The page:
When the human genome was finally sequenced by the National Human Genome Research Institute (NHGRI) and the International Human Genome Sequencing Consortium in 2003, many thought it would bring a brave new world of medicine. But between the great expense of sequencing and the challenges of understanding the clinical relevance of different gene variants present in an overwhelming amount of data, medical genomic applications have lagged more than originally expected.
That said, Teri Manolio, MD, PhD, director of the NHGRI’s division of genomic medicine says the healthcare industry may be reaching a tipping point. Between consumer genetic testing kits like 23andMe becoming more popular, and more research studies pinpointing how genetics can inform both diagnosis and treatment, she believes we are only beginning to see genetic testing’s true potential at the bedside.
“The technology is improving rapidly, becoming not only more accessible but much, much cheaper,” she says. “And as genetic tests are increasingly used, we know much more about how to apply them. These two trends are building on themselves, making it these kinds of tests are, more and more, being used to help inform treatment decisions.”
Cancer leading the way
Manolio says that heritable cancers have led the way to making genetic testing more mainstream—certainly tests for BRCA1 and BRCA2 mutations, genetic variants linked to aggressive breast and ovarian cancers, have become part of the popular medical lexicon. In fact, earlier this year, CMS announced it would cover Next Generation sequencing tests for cancer patients. But Robert Epstein, MD, MS, chief executive pfficer and president of EpsteinHealth, LLC and an adjunct assistant professor of health economics at the University of Southern California, says that research studies have demonstrated that genomics can offer enhanced diagnostics across a variety of conditions—not just cancer.
“The last 20 years of research have borne out some concrete and disruptive applications for medicine,” he says. “Cancer genetics have certainly driven a lot of that innovation. But we also see blood tests that can screen for genetic conditions of the fetus during pregnancy, tests to screen for diseases in newborns, and tests that can help diagnose rare diseases.”
Many of these applications, Epstein says, have been approved by the FDA—and insurance companies and health plans are willing to pay for them. While most of these genetic tests offer doctors the ability to identify medical conditions early, thus offering the potential for lower healthcare costs and better patient outcomes, there are also new opportunities to inform treatment selection and the management of chronic medical conditions. Pharmacogenetics, or the use of genetic testing to inform how an individual patient will respond to drug treatment, can help doctors choose the right medications for patients without having to resort to trial and error prescribing.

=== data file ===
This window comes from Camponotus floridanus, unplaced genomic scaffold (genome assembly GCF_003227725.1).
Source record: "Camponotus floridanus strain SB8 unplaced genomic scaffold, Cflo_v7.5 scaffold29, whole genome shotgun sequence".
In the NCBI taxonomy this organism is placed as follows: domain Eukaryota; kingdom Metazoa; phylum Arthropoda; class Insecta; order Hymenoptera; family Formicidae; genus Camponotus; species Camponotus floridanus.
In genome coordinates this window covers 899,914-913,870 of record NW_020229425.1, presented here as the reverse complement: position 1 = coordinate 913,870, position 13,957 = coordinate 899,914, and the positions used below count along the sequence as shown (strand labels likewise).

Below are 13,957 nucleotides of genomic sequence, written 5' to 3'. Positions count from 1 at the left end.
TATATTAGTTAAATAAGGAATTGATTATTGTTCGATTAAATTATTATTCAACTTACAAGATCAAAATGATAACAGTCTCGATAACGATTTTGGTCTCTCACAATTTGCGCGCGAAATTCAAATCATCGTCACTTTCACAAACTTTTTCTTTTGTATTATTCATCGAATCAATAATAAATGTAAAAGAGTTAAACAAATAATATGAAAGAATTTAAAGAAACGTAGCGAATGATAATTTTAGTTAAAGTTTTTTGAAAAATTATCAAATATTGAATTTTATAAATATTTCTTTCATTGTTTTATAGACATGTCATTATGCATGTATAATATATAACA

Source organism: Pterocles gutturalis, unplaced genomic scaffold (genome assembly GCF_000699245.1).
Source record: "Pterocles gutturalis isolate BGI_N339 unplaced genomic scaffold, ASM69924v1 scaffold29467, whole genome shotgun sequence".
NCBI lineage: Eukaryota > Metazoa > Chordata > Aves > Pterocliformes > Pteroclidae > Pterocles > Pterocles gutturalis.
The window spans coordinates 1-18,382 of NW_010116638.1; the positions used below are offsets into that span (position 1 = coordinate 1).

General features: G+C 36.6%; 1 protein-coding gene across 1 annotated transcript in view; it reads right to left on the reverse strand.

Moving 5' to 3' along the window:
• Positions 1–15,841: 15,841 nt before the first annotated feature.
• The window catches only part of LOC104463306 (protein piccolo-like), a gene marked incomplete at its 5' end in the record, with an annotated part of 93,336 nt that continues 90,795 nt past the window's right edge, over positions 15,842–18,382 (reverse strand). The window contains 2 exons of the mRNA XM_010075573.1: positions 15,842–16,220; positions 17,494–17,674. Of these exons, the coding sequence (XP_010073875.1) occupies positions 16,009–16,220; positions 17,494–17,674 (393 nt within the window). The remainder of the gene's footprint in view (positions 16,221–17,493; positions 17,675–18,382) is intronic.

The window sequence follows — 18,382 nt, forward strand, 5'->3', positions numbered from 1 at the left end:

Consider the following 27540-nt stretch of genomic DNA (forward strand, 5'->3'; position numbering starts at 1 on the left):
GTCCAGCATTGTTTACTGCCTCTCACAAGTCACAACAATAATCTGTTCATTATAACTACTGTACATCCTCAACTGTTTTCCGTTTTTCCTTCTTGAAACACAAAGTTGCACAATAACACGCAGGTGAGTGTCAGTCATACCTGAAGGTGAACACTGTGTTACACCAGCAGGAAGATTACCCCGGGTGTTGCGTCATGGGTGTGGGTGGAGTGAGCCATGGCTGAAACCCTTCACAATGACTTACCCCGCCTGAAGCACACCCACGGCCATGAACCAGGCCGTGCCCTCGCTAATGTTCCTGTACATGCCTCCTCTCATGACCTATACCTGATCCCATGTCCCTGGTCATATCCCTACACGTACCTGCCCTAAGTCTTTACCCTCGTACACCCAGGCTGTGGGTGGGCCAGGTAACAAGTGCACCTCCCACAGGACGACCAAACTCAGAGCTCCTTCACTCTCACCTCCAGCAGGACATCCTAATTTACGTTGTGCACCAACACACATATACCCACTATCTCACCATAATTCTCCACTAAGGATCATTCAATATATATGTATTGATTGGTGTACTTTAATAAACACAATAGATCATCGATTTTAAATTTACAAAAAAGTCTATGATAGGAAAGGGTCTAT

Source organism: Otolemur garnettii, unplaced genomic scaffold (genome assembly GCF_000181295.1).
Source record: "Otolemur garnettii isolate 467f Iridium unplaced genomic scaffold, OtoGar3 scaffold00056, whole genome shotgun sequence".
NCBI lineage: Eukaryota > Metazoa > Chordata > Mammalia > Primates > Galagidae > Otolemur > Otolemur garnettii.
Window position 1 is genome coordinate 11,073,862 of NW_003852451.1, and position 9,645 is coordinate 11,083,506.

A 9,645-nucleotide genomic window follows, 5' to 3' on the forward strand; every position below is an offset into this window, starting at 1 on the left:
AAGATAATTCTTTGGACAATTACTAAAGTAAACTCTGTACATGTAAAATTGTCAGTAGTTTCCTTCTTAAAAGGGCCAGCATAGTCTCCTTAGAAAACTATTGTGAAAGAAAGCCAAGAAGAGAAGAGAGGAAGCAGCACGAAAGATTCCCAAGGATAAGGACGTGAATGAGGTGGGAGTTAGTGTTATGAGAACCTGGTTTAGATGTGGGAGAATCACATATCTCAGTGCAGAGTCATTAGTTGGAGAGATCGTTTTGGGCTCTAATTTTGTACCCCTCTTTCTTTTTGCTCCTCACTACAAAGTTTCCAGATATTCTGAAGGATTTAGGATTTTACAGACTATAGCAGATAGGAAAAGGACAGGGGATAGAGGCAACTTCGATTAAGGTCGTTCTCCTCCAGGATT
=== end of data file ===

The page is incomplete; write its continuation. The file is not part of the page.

“The clinical utility of these tests is being demonstrated,” he says. “And with patients being so much more open to having their genome sequenced, it’s getting out there. We will be seeing it used more often in primary care in the future.”
Theory into practice
Such tests are already being used in the present. After piloting an innovative program called MyCode—a precision medicine project that included genetic testing—Geisinger, a combination health system and health plan based in central Pennsylvania, rolled out clinical sequencing as part of routine care for their health plan members. Erica Ramos, director of clinical and business development at Geisinger National, says they are hoping to show the rest of the nation the true value of genetic testing in primary care.
Related article: Genetic testing: 3 things managed healthcare executives should know
“When we looked at our data, we saw that 88% of the MyCode patient participants who had received genetic testing with actionable results would not have been identified otherwise,” she says. “That’s in an institution with extensive experience and expertise in genomics. That tells us that it’s challenging to pick up people who are risk for these diseases unless you are really casting a wide net.”